I have a nephew who is now 5 years old.
Recently, I watched my brother put him to bed - a process that often involves U.N.-Summit-style bargaining.
But my brother has a significant advantage over this pint-sized delegate; a tactic that helped to defuse (if not defeat) even the most heated “BUTIDON’TWANNNNNASLEEEEEEEP” debate:
Now, as I said, my nephew is five, so these “options” tend to be of the false-choice variety. Representative example:
“You can go to bed and read THREE books with me, OR… you can go right to bed.”
It doesn’t necessarily prevent waterworks entirely, but my nephew tends to opt toward the better choice – because he’s been given the illusion of control.
Will you be horrified, fellow freelancers, if I admit to you that I have used this EXACT TACTIC – with only a little bit more subtlety involved – to keep my more fractious clients happy?
In fact, the more controlling the client, the more effective the “giving options” technique is, but it’s not just for managing difficult clients.
When I’m working with any client, I like to give a couple of different options for them to choose from: for pricing, for form of written content, or for delivery dates.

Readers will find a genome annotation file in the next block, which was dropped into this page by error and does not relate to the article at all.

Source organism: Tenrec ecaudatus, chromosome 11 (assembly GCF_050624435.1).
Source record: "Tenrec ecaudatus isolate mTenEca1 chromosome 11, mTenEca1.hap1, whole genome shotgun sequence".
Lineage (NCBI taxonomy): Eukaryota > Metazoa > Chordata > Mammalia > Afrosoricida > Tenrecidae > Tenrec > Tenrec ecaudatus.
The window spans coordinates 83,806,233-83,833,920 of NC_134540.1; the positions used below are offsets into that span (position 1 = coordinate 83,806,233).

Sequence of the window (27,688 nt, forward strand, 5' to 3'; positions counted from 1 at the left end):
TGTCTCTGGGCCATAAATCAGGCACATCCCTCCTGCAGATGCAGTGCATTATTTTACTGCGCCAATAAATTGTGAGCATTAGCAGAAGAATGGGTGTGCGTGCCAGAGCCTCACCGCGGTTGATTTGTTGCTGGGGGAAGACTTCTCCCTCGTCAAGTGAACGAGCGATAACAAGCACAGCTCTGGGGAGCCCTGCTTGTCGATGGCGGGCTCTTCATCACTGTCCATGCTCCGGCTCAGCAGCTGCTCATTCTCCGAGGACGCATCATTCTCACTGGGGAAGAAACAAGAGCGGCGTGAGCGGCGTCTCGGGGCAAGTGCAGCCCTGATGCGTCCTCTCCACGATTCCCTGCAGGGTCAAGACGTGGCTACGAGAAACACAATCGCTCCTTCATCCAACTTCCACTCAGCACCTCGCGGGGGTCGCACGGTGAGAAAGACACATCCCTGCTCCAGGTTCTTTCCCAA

Giving options helps them to find the workflow that best fits their needs, which makes them feel valued. It’s a good deal for both of us!
Historically, this tactic has proven even MORE useful when dealing with a persnickety or particularly demanding client.
It’s been my experience that needy clients often behave obnoxiously because they’re bubbling over with anxiety!
Giving options (for timelines, for design, for content, for pricing structure – you name it) allows them, like my tiny tantruming nephew, to feel like they’re in control.
The irony is that by controlling the choice parameters, the freelancer is put in charge – but shhh, fractious clients don’t have to know.
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The #1 key for using this tactic effectively?
NEVER EVER EVER OFFER AN OPTION YOU DO NOT WANT CHOSEN.
Much as my brother would not give my nephew the option to stay up all night while watching Star Wars and inhaling Pixie Sticks, you should NEVER suggest an option to a client that you are not eager to pursue.
Otherwise, the inevitable Rules of the Universe will dictate that your client will pick the nastiest option available… and you will have only yourself to blame.
Try giving options next time you have a new client (or indeed, are even negotiating terms with an existing gig). Odds are you’ll have a happier, calmer client on your hands – no tantrums necessary.
Kate Hamill lives and works in New York City, where she consumes an inordinate amount of Sriracha daily. You can catch up with her on Twitter at @katerone.